The real spirit of the city comes through not just in architecture, sights and people but in the vision of its emerging artists. The list below showcases cutting edge Hungarian photographers and visual artists and their take on history, body, family and creative expression. Some of them are based in Budapest, some come back occasionally - but they all contribute to the new look of Hungarian art and photography.
Working with landscape and human presence in a particular space is crucial for Bence Bakonyi. His photographs invite the viewer to observe the horizon — both real and emotional — almost too wide to be captured. Bakonyi has photographed across a variety of locations, often rendering them almost out of this world. Featured here are outtakes from his series Segue (2013-2014), shot in China. The deserted landscapes represent the photographer’s alienation during his year in the country.
Peter Puklus, who is mostly known for his photographic works (he was featured in Foam Talent in 2014), also makes art based on a combination of staged images, found objects and sculptures. Puklus is passionate about the medium of photo books, and his newest, The Epic Love Story of a Warrior, will be published in 2016. The Epic Love Story of a Warrior is an artistic exploration of central European history and collective memory.
Living between London, New York and Budapest, Andi Gáldi Vinkó is interested in our culture’s internet addiction and its effect on how we perceive the world. She exposes the surreal and unexpected in the everyday, and creates unconventional narratives of youth and contemporary femininity. Her first book, Paradisco, a series of “sociological portraits”, is due to be published by Pogo books this year.
Máté Bartha’s work spans performance, urban interventions and photography, and one of his main interests is human existence in urban space. He’s photographed New York and the most densely populated cities in India, and of course Budapest where he’s based. His Budapest photos were published in 2014 as a book titled Common Nature where the city served as a mirror to society and his own artistic perception.
Dániel Halász is drawn to exploring human nature up close, quite often through the medium of portrait. He’s captured the inhabitants of Uganda and South Sudan, New York and one of the poorest areas of his native Budapest. Through these human interactions he explores the social and political factors determining our lives — and demonstrates his commitment to the concepts of artistic and personal freedom.
In her work, Fátyol is drawn to exploring the hidden dynamics in various communities. She started with her own family, depicting her closest relatives restaging childhood memories and photographs. In her most recent project Fátyol worked with a folk choir based in a small town on the eastern border of Hungary exploring the concept of belonging and national identity — and her own emotional involvement with her subjects.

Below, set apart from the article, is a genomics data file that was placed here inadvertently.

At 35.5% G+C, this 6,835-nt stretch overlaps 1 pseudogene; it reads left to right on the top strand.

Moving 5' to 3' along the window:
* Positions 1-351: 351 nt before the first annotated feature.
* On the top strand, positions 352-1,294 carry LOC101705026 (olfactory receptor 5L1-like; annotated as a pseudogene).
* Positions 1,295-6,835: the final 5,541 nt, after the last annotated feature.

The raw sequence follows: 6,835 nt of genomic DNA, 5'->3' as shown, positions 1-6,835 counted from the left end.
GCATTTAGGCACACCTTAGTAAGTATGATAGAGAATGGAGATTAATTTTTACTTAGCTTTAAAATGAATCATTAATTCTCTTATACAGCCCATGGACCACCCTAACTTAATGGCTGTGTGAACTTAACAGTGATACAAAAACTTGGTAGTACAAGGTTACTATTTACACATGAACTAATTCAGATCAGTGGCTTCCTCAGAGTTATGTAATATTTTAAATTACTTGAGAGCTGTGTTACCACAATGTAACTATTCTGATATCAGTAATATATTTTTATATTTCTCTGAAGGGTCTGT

Marton Perlaki’s work can be enchanting, painfully clear, confusing and strange. Surreal juxtaposition is his favourite tool, and objects seen from unusual perspectives in unusual circumstances cause, not just visual, but almost physical impact on the viewer. His sharp eye has already gained Perlaki high-profile fashion commissions, for example an advertising campaign for Helmut Lang.
Balazs Gardi doesn’t usually stay in Budapest for long: he is based in Oakland, California, and spends most of his time travelling for assignments. His area of interest and photographic research is diverse — from Formula One races to the Southern States blues trail, to the long term study of countries impacted by the global water crisis.
In his work Balázs Máté explores the mechanism of perception, the nature of the uncanny and the meaning-making ability of our consciousness. Manipulating different perspectives, references and shapes he gives the viewer a chance to make sense of the images for himself — in order to question and experience this process of visual discovery.
Vékony is not scared of reaching towards the dark corners of the subconscious — whether her own or the viewer’s. Her images are surreal, strange, physical, at times provocative or even repulsive. Her latest series “Would you be so kind as…” taps into the experience of talking to a clairvoyant about her past life as a lonely man on a Portuguese island. Vékony visited the island and captured the attempt to reconnect with her previous self and her current identity.
From abandoned refugee camps to scenes of mass gathering, and tranquil night landscapes — all the settings in Kudász’s projects serve as material for exploring history and the essence of humanity, the way we change and adapt to our environment. In his most recent project Human Kudász documented a brick factory, where a single brick holds the key to questions of technology’s role in evolution.